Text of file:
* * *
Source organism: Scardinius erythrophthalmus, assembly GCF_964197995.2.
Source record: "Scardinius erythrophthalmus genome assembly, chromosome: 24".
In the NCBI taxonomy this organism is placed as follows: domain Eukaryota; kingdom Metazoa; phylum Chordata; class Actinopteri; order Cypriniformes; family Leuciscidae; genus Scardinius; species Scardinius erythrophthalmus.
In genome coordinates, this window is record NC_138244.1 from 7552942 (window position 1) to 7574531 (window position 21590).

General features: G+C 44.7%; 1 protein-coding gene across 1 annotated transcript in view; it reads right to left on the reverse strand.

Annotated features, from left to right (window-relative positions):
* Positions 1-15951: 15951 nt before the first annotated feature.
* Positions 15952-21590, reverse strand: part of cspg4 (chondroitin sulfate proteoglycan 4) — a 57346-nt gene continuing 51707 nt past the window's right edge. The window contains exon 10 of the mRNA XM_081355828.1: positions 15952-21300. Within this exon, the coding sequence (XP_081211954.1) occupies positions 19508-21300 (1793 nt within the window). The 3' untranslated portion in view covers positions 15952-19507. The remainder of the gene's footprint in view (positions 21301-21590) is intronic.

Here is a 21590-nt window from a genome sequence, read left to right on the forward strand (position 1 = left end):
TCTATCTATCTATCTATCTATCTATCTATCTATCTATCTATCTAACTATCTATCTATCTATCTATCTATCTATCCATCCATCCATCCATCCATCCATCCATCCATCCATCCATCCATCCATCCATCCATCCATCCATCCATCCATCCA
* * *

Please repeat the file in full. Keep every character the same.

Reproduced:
Source organism: Scardinius erythrophthalmus, assembly GCF_964197995.2.
Source record: "Scardinius erythrophthalmus genome assembly, chromosome: 24".
In the NCBI taxonomy this organism is placed as follows: domain Eukaryota; kingdom Metazoa; phylum Chordata; class Actinopteri; order Cypriniformes; family Leuciscidae; genus Scardinius; species Scardinius erythrophthalmus.
In genome coordinates, this window is record NC_138244.1 from 7552942 (window position 1) to 7574531 (window position 21590).

General features: G+C 44.7%; 1 protein-coding gene across 1 annotated transcript in view; it reads right to left on the reverse strand.

Annotated features, from left to right (window-relative positions):
* Positions 1-15951: 15951 nt before the first annotated feature.
* Positions 15952-21590, reverse strand: part of cspg4 (chondroitin sulfate proteoglycan 4) — a 57346-nt gene continuing 51707 nt past the window's right edge. The window contains exon 10 of the mRNA XM_081355828.1: positions 15952-21300. Within this exon, the coding sequence (XP_081211954.1) occupies positions 19508-21300 (1793 nt within the window). The 3' untranslated portion in view covers positions 15952-19507. The remainder of the gene's footprint in view (positions 21301-21590) is intronic.

Here is a 21590-nt window from a genome sequence, read left to right on the forward strand (position 1 = left end):
TCTATCTATCTATCTATCTATCTATCTATCTATCTATCTATCTAACTATCTATCTATCTATCTATCTATCTATCCATCCATCCATCCATCCATCCATCCATCCATCCATCCATCCATCCATCCATCCATCCATCCATCCATCCATCCA